So if we aren’t very supple and our rib cage doesn’t move very well, then the ability for that air to come in will be limited. I see this over and over and over again with my clients, especially those with asthma and they’re taking regular flow meter readings. And we help them shift up the suppleness of their body, their flow meter readings will improve. And we can do that, not just with the ribcage, but also with the abdomen, pelvic floor and feet. Really whole body tissue suppleness is what we’re aiming for.

And it’s not just about stretching or strengthening or mobilizing. Sometimes this is a down regulation of the nervous system. It’s a relaxation piece, and there will be an episode around doing just that. Sometimes it’s our thinking, our beliefs, and that can play into the way that we hold our tissue. That’s something we also get to explore and address. And there will be an episode on R&R sleep meditation to give an experience and a taste of that.

So we’re really looking at the whole being here, the whole body, the whole human in this relationship of sleep apnea, breathing issues and TMJ. And what I hope you get out of this mini series is, overall, that there is a pathway from pain to possibility. That there is an integrative process that you can walk yourself through step by step, and the first one is growing your awareness.

So what we’ll begin with is setting this baseline of tuning into your breathing, and specifically into three aspects of your breath. The phases, the pace, and the feel. Now, some of the instructions I’ll provide you as I guide you through this will have some overlap. And just allow yourself to follow my words and explore what you notice.

To begin with, let’s start in a comfortable position. You can be seated, you can be standing, you can be lying down. You might even want to try the exploration in different positions and notice if you feel anything different because sometimes when people lay down, their breathing changes. Sometimes when they’re sitting or standing or moving around, their breathing changes. So again, it’s just becoming more aware of what’s going on in your system.

When we think about phase, I like to think about four phases of breath. Inhale, pause, exhale, pause, where the inhale and the exhale are more of the active phases and the pauses are more of the passive phases. Now that doesn’t mean in the pauses you’re doing nothing. It’s more that there’s this engagement between all four where there’s an active engagement with the inhale and exhale, and then there’s a restful engagement with the pauses.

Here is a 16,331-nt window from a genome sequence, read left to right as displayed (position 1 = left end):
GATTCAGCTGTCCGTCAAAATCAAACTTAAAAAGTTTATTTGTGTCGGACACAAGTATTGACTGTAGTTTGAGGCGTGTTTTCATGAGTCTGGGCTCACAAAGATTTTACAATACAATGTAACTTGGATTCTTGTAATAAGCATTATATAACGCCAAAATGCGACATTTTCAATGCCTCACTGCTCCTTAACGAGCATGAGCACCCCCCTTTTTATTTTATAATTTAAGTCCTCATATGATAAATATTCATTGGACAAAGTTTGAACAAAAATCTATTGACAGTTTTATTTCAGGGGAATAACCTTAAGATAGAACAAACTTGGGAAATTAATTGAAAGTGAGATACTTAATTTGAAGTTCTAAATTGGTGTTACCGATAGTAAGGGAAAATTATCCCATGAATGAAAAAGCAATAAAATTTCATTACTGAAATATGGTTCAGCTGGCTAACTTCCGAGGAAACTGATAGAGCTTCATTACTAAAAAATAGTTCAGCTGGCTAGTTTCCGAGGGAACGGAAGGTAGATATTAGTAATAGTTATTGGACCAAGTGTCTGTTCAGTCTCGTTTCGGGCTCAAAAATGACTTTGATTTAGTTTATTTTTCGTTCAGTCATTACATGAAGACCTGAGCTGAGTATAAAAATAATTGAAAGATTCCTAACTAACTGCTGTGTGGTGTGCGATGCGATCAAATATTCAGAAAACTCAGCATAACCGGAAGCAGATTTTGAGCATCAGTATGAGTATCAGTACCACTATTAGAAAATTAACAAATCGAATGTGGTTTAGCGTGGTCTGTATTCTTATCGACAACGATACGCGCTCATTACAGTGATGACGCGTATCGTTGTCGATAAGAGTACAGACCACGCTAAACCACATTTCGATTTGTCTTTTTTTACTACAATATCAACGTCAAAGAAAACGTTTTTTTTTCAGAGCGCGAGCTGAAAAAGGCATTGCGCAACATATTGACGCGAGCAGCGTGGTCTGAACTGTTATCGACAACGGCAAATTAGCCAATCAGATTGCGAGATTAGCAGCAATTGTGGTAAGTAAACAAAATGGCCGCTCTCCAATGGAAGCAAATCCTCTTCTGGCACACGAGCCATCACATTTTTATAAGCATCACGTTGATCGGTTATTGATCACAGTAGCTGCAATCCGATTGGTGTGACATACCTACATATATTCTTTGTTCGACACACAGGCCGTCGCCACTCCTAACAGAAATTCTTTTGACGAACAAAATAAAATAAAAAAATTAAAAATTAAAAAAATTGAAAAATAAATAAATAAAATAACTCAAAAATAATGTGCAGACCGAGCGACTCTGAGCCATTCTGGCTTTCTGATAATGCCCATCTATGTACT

Now, there are breathing systems out there who will disagree that there are pauses at the top and the bottom of the breath and that’s fine. It’s just different approaches to the process of breathing. So if you don’t agree with the idea of a pause at the top and the bottom, you can disregard that and just focus on the inhale and the exhale. I will be talking through the pauses, so as I do that you can just ignore what I’m saying.

So to begin with, just notice the phases of your breath. Notice that inhale. Notice what happens at the top of the inhale. Notice the exhale. Notice what happens at the bottom of the exhale. Notice if there’s any dominance of one phase to another. Is there a phase that’s lacking? Can you feel the distinction between the phase beginning and the phase ending as it moves into the subsequent phase?

Now let’s move into pace. So pace relates to the timing or speed of each phase or between the phases. And typically in yoga, we tend to train ourselves to have a longer exhale than an inhale. The benefit being a calmer nervous system, and a more adequate emptying of air from our lungs. And if we do a great exhale from our lungs, our inhale will be more full quite organically.

Now, while this is ultimately something that I train my clients toward, I’m really sure not to impose a breathing practice upon them, especially when the physical structure is unable to absorb or integrate it.